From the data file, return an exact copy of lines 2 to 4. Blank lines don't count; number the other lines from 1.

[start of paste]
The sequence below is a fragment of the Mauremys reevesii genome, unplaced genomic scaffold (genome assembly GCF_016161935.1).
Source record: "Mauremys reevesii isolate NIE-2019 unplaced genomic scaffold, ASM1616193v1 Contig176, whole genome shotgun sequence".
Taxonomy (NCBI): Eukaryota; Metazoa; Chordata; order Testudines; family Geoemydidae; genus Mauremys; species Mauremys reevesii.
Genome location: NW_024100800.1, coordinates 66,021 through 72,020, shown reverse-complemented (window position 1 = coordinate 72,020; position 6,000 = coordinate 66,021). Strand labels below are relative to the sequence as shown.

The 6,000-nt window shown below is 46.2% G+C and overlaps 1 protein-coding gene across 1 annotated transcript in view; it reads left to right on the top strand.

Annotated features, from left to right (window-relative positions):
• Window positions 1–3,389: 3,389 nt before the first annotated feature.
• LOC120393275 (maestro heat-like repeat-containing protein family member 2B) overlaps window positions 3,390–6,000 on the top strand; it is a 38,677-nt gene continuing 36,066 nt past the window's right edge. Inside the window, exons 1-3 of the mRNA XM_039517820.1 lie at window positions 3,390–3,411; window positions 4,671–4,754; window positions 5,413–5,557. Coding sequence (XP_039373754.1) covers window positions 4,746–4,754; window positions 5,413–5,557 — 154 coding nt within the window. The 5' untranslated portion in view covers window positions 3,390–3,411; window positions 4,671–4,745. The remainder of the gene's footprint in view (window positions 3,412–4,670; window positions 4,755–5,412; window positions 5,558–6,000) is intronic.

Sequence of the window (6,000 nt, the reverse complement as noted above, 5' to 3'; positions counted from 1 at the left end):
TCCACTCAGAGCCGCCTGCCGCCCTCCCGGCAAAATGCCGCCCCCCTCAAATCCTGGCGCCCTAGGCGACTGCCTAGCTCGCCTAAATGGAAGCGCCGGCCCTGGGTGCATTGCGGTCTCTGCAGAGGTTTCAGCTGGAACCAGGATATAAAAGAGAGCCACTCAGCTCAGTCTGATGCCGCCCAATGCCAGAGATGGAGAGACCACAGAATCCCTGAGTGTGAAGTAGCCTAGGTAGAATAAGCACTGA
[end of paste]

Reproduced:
Source record: "Mauremys reevesii isolate NIE-2019 unplaced genomic scaffold, ASM1616193v1 Contig176, whole genome shotgun sequence".
Taxonomy (NCBI): Eukaryota; Metazoa; Chordata; order Testudines; family Geoemydidae; genus Mauremys; species Mauremys reevesii.
Genome location: NW_024100800.1, coordinates 66,021 through 72,020, shown reverse-complemented (window position 1 = coordinate 72,020; position 6,000 = coordinate 66,021). Strand labels below are relative to the sequence as shown.